|Min/max voltage||-0.5V — 5.5V|
|Threshold voltage||Fixed: VIH=3.0V—5V, VIL=0V—1.5V|
|Memory||ATmega168: 532 (or lower), ATmega328: 1024 (or lower), ATmega2560: 7168 (or lower)|
|Price range||$1 - $35|
SUMP protocol implementation for Arduino. Basic functionality is present, but we need someone to fix the details to make things nice and usefull.
- Main chip: Atmel ATmega168/328/2560
- Input pins: With optional internal pullups (currently has to be modified at compile-time)
- Input protection: While Arduino is relatively rugged device, keep in mind it relies solely on internal protection of ATmega chips, so without additional protection it will not handle heavy abuse, overvoltage, etc...
- 3.3V and 5V output: 3.3V, 5V
- 16MHz crystal: 16.000
- This uses the extended SUMP protocol as implemented by sigrok in ols driver.
Everything looks almost fine, device loads in pulseview, but there are still some cosmetic issues left to tackle:
- Buffer is currently sent or parsed backwards (time goes from right to left/zero)!!! (not sure if problem lays in arduino code or sigrok)
- RLE (=continuous capture) is not properly implemented in sigrok/ols driver, therefore capture length is limited by device memory
- Maximum supported samplerate is reported by device and received by sigrok, but not reflected in pulseview GUI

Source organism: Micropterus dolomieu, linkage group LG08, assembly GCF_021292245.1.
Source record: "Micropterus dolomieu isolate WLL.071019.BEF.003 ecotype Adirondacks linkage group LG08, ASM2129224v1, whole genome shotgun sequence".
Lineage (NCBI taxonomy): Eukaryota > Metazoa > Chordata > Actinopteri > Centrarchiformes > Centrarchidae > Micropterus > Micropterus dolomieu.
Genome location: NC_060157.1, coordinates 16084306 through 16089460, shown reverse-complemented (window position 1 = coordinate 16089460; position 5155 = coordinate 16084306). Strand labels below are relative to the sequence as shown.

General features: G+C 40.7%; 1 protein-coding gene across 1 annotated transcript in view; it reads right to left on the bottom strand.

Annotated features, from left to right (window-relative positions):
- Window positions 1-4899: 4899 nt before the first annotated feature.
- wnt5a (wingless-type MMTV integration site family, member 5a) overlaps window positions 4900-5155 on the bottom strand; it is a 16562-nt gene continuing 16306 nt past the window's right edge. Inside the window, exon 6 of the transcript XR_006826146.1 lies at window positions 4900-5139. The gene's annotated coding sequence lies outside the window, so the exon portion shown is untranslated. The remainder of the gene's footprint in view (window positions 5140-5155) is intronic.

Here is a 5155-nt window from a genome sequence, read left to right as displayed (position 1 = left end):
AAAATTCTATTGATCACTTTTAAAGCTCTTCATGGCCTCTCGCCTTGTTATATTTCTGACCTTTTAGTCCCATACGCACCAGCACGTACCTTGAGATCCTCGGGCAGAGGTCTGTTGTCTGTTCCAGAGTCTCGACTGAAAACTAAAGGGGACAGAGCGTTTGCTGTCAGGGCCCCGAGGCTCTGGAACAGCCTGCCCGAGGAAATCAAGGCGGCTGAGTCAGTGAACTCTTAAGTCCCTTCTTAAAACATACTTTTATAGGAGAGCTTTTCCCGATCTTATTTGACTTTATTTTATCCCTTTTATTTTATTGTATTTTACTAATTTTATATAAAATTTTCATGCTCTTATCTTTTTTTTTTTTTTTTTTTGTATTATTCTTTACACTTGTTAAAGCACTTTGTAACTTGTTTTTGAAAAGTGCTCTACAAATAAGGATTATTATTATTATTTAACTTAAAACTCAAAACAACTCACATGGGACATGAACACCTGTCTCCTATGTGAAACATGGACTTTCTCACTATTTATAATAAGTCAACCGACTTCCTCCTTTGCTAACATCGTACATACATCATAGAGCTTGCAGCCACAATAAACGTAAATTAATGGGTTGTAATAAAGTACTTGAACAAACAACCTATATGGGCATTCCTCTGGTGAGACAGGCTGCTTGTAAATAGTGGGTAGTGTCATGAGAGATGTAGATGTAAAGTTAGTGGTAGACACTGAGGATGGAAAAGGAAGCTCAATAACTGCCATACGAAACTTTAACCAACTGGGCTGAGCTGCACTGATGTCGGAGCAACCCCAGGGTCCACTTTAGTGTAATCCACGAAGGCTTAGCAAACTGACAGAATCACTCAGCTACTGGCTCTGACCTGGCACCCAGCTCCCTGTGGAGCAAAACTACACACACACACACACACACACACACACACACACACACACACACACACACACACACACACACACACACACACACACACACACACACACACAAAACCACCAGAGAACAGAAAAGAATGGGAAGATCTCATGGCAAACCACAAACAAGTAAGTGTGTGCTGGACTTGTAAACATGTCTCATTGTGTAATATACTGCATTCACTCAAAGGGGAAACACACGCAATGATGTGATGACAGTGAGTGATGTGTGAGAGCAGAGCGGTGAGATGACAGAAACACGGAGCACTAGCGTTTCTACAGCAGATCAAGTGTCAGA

- Triggering is still a work in progress, but generally works for samples below 1MHz. over 1MHz works for a basic busy wait trigger that doesn't store until after the trigger fires.
- Arduino has couple of ADC enabled pins. ADC is not very fast, but i guess we can add some basic analog input capabilities for low samplerate modes. (1kHz analog sampling should be more than doable). 
- Add way to enable/disable input pullups through sigrok and pulseview GUI 
- Configure arduino PWM on some unused pin to work as clock and calibration source 
- Add way to control output pins or provide signal generator controlled by pulseview GUI
- Signal if we are currently capturing using some unused pin (= sync multiple analyzers together using triggers!) 
FTDI-LA (alternative approach)
Note that some older arduino designs and arduino clones feature FTDI usb-serial chip, which might be used as logic analyzer as well using FTDI-LA. This has nothing to do with OLS driver described on this page and i mention it just for completeness. Both Arduino/SUMP and FTDI-LA approaches have some pitfalls, so you might prefer one or the another.
Also note that Arduino boards wire FTDI to ATmega chips and that might cause you some troubles. If atmega pins connected to FTDI are configured as outputs or pullups, it can mess up the measurements or even damage the ATmega (given you apply voltage to it). So make sure you know what are you doing. In best case scenario you have arduino board with DIP socket, which allows you to remove atmega completely from board when you use it with FTDI-LA driver.